The 20th century Romanian dictator Nicolae Ceausescu was a bastard of the very first order, a despicable tyrant who terrorized and bankrupted his people for decades, yet even his strongest detractors must have shuddered at the nature of his demise. The Romanian Revolution ignited in the final weeks of 1989, and on December 22, Ceausescu and his wife tried to flee the angry crowds. They were captured that same day by the military, and given a military trial 3 days later, on Christmas Day. At the trial, they were found guilty of crimes against the people and condemned to death; hours later, a firing squad executed the couple. Amidst the exultations of the Romanian people for the death of the tyrant, some Romanians wondered if the swift execution of Ceausescu wasn't enacted in order to conceal the misdeeds of other higher ups in the government or military. The lack of a proper, civilized trial meant that important information about the Ceausescu regime would never see the light of day.
Images from the Los Angeles riots in 1992 still torment many Americans, especially the oft-repeated footage of a white truck driver being pulled from his vehicle and savagely beaten by vengeance-seeking rioters. The fury caused by the "not guilty" verdict given to the white policemen in the Rodney King trial sparked the violence that caused the six days of rioting and the death of 53 people. Reginald Denny, the truck driver, survived the attack only because four LA citizens — all black — saw the attack on TV and decided to try to save him. They managed to pull Denny back into his vehicle, and one of his protectors, also a truck driver, was able to maneuver the vehicle out of danger.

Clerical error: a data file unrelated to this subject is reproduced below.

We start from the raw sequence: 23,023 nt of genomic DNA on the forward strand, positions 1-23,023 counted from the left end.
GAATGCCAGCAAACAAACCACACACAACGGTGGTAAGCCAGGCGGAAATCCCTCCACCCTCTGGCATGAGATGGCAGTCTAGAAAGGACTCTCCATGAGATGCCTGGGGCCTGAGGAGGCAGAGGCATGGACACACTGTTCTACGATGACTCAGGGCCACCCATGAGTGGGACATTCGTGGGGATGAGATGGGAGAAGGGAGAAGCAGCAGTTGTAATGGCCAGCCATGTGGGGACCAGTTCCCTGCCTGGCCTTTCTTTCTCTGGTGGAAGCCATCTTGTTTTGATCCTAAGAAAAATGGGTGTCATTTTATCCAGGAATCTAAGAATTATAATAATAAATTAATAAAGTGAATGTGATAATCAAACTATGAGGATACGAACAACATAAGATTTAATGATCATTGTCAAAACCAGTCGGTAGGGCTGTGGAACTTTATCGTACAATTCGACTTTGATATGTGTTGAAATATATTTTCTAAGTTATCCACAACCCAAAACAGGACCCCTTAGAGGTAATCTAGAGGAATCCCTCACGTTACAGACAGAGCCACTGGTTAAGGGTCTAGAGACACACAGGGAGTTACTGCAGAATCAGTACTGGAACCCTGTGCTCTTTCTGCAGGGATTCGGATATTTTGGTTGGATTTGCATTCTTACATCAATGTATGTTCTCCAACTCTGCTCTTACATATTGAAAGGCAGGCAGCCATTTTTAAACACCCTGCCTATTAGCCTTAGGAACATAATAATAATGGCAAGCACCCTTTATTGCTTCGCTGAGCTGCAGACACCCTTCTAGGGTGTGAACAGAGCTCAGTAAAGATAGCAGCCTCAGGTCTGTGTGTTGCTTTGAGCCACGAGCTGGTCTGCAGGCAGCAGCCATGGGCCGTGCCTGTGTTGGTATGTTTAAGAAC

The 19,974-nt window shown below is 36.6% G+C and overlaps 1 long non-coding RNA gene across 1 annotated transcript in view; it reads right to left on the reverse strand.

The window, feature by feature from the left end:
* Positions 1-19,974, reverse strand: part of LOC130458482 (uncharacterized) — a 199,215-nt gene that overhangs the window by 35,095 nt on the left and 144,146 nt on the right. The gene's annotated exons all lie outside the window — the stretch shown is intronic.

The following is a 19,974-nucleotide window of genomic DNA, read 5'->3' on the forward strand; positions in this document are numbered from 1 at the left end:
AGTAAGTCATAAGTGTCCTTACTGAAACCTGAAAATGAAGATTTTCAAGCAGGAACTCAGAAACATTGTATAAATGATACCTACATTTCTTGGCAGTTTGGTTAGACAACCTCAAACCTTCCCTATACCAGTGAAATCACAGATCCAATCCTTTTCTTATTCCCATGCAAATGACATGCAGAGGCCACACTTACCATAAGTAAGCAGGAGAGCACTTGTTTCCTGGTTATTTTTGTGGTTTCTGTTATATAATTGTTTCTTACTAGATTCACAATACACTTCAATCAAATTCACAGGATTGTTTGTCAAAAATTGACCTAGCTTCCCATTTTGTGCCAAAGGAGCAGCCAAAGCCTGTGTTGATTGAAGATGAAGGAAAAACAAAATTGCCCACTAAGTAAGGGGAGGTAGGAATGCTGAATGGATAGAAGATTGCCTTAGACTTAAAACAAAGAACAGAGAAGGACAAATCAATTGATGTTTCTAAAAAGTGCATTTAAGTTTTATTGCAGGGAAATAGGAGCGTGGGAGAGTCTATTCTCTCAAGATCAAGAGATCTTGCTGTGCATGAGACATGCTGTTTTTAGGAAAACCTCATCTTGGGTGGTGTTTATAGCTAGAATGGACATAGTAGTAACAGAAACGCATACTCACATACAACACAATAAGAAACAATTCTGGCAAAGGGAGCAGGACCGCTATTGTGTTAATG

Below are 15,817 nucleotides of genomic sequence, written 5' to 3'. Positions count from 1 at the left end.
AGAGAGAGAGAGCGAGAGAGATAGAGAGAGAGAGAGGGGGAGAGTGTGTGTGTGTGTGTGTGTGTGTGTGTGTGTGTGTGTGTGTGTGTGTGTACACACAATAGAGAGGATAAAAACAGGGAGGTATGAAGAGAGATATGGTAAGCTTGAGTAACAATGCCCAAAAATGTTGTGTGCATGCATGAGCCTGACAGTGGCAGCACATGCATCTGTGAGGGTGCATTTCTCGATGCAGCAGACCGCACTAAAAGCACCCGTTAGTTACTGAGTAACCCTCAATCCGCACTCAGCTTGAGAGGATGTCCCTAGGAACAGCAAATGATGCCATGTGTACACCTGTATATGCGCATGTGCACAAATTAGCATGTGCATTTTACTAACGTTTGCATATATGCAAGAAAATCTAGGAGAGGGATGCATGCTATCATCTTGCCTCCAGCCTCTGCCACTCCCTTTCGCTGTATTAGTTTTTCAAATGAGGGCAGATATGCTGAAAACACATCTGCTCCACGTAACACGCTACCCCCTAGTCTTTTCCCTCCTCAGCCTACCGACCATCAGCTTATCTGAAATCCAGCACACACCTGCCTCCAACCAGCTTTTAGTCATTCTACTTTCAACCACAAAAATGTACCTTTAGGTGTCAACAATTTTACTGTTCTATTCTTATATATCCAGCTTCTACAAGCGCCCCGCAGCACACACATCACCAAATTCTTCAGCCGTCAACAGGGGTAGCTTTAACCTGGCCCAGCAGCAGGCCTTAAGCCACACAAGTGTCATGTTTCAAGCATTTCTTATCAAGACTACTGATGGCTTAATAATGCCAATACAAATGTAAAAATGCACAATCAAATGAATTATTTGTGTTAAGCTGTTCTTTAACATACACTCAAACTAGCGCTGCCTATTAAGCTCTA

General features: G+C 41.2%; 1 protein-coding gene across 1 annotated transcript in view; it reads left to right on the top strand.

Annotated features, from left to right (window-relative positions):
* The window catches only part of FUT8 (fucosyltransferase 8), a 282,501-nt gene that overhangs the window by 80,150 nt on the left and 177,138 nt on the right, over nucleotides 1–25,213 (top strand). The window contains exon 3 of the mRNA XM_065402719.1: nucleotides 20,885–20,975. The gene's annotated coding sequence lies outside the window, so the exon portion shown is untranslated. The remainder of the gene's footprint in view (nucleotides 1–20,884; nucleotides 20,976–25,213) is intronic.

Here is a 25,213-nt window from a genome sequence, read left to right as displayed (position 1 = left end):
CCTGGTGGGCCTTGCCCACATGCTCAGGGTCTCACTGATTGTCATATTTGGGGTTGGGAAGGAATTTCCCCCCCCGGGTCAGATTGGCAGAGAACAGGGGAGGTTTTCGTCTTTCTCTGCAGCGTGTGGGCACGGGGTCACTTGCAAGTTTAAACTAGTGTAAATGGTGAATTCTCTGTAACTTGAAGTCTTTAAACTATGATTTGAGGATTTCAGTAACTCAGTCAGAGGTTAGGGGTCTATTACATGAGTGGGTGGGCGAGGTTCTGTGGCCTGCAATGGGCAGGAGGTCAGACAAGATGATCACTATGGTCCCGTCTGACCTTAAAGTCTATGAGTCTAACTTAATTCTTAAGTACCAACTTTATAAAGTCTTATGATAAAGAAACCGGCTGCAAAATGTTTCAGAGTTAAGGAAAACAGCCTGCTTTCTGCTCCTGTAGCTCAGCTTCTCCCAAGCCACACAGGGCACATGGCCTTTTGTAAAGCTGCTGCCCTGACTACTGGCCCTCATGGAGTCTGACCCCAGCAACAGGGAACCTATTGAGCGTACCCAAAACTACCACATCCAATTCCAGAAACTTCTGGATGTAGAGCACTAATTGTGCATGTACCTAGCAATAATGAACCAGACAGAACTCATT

It is worth mentioning that Denny didn't seek vengeance against his attackers. In a highly publicized TV appearance three years later, Denny forgave one of his attackers on the air, and hugged the mother of the man who had beaten him with a cinderblock. The magnanimity of Denny's gesture didn't impress some commentators — the conservative talk show host Rush Limbaugh scoffed at Denny's apology, convinced it was part of some politically orchestrated plot. It never occurred to Limbaugh — whose audience includes large numbers of evangelical Christians — that the reason Denny forgave his attacker was because he was a Christian who believed in forgiveness and not vengeance.
The trial of 9/11 suspect Zacarias Moussaoui illustrates the remarkable strength of due process in the American legal system. It's hard to imagine a more hated defendant in American history — though it was proven later that Moussaoui was not a direct participant in the 9/11 attacks (he had been arrested in August, 2001), he was a committed Al-Queda operative who knew about the attacks and didn't say anything during interrogation. During the trial, he talked often of his hatred for Americans and his wish that more would be killed by Muslim terrorists. The prosecution, wanting a death penalty conviction for the vengeance-seeking public, coached witnesses and violated several court orders placed by the presiding judge. In spite of the intense public desire to see Moussaoui put to death, the furious judge would not allow the process to be sullied and eventually, Moussaoui was spared the death penalty. After the verdict, a dazed Moussaoui said: "I now see that it is possible that I can receive a fair trial even with Americans as jurors." It must have been shocking for the jihadist to discover that his sworn enemy valued justice more than blood.